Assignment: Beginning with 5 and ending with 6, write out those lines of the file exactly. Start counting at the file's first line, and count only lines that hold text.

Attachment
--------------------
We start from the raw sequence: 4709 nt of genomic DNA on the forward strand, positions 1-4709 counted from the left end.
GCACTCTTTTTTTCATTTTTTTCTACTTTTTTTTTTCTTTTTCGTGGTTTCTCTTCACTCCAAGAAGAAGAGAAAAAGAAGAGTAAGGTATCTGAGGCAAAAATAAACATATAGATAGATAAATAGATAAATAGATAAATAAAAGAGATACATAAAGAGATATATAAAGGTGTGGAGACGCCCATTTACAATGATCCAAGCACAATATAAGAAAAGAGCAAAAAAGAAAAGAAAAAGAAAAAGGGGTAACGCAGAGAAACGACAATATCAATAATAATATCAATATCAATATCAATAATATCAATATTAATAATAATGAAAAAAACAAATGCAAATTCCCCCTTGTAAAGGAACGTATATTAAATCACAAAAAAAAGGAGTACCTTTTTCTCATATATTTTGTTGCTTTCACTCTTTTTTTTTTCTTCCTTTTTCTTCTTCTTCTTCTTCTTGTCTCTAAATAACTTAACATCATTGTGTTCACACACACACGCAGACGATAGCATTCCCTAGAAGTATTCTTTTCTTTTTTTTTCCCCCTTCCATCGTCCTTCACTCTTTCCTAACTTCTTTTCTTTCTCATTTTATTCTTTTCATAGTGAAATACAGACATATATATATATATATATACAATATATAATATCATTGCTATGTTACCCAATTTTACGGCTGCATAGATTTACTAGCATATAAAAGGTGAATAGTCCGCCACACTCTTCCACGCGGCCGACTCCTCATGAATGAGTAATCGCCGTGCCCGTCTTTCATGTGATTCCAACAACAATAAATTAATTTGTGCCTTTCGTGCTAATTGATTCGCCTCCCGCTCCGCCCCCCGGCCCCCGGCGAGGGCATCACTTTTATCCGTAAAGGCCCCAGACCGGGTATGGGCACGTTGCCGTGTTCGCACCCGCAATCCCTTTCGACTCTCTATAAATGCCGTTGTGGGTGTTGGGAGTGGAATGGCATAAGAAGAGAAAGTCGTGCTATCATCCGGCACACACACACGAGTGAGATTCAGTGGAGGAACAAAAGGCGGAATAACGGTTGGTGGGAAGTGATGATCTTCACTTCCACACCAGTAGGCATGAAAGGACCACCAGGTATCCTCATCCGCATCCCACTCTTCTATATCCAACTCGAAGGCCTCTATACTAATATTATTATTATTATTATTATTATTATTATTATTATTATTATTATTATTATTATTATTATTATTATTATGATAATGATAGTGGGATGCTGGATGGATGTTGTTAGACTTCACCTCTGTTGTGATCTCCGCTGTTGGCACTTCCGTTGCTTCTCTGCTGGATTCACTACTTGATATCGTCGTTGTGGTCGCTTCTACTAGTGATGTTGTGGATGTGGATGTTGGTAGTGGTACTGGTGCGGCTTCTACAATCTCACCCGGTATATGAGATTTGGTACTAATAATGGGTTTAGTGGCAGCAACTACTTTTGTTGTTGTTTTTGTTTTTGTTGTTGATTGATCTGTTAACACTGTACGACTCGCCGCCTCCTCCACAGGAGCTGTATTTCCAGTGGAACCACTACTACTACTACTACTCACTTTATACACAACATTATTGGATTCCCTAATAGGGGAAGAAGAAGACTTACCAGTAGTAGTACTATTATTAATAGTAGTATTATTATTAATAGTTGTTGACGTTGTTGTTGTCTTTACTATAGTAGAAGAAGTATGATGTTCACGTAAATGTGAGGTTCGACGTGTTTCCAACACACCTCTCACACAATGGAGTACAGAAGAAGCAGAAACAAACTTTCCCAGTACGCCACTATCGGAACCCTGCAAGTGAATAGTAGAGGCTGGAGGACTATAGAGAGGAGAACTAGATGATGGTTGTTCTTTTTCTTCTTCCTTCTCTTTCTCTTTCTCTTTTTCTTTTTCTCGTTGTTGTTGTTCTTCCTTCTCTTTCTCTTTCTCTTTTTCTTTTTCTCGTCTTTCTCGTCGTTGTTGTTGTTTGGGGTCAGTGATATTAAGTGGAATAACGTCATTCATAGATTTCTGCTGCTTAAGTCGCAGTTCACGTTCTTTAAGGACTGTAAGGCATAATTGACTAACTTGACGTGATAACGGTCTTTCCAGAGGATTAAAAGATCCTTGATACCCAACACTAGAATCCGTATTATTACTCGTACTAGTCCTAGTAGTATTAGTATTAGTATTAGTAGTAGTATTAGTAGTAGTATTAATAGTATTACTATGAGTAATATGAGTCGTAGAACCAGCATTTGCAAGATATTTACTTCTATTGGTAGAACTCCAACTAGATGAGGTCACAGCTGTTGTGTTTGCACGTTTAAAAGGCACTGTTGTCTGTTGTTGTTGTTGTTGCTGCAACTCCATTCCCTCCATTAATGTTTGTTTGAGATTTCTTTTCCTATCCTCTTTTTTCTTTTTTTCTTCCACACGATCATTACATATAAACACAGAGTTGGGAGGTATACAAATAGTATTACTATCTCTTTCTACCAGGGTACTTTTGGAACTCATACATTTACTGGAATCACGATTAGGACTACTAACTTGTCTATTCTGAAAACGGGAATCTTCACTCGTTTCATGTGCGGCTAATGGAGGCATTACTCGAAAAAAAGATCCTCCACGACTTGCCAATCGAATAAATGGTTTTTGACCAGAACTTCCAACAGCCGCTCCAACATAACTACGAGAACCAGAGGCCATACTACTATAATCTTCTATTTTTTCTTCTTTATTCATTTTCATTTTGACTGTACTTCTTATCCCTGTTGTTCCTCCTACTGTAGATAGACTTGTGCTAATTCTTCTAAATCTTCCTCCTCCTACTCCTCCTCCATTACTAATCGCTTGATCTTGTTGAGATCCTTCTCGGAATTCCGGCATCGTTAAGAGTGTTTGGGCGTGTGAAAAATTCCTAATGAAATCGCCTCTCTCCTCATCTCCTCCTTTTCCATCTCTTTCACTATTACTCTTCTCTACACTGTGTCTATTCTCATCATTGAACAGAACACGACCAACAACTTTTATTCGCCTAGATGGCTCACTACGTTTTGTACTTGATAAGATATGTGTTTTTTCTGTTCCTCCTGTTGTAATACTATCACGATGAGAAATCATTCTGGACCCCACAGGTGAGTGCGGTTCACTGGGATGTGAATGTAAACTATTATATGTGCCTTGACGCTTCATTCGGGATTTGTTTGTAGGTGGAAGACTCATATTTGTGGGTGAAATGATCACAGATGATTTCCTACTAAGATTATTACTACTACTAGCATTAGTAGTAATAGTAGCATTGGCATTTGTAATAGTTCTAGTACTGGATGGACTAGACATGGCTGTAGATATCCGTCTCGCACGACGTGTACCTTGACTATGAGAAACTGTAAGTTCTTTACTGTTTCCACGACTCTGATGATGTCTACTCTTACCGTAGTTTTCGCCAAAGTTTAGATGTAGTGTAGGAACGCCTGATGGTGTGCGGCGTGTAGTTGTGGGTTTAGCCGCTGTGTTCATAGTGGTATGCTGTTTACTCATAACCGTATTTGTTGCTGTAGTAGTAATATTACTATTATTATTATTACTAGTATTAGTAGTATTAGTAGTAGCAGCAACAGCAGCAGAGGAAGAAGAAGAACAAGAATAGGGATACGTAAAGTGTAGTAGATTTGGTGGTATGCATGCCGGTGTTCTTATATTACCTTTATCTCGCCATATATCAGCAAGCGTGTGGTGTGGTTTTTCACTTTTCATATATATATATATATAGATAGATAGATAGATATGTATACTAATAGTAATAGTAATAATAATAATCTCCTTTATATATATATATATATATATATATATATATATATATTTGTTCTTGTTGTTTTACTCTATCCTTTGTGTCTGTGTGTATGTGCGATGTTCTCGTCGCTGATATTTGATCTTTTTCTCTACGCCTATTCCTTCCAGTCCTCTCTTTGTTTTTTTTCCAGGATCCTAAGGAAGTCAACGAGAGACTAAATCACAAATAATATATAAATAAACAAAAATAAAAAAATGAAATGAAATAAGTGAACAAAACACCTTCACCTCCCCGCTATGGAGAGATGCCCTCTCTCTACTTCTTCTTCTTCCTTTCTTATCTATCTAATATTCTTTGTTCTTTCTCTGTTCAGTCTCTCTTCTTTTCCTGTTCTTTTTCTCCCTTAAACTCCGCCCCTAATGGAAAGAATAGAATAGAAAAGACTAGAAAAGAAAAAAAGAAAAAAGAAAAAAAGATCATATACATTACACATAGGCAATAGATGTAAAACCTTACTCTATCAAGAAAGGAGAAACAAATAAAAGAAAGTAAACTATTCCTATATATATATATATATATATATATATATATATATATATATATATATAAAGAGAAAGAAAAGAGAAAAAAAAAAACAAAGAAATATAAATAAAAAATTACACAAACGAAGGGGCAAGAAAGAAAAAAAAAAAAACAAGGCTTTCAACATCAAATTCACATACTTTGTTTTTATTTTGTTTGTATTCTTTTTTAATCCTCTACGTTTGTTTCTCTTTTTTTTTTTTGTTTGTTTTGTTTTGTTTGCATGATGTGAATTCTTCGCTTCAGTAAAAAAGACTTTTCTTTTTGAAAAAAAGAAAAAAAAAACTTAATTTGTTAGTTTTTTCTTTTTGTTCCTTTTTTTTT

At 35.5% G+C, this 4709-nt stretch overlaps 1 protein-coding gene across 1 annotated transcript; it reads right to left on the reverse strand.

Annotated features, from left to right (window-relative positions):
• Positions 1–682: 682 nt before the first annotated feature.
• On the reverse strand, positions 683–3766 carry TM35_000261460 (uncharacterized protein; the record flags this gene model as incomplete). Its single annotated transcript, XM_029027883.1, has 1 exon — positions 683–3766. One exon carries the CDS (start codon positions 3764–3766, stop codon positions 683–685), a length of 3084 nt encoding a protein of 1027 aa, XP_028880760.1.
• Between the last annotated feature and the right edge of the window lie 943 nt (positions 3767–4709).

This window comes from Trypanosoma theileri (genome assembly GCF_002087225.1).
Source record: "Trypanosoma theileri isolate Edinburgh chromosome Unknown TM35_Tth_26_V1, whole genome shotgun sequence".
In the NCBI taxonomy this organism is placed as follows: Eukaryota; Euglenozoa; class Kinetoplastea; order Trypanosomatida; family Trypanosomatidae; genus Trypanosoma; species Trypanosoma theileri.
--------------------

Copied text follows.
• Positions 1–682: 682 nt before the first annotated feature.
• On the reverse strand, positions 683–3766 carry TM35_000261460 (uncharacterized protein; the record flags this gene model as incomplete). Its single annotated transcript, XM_029027883.1, has 1 exon — positions 683–3766. One exon carries the CDS (start codon positions 3764–3766, stop codon positions 683–685), a length of 3084 nt encoding a protein of 1027 aa, XP_028880760.1.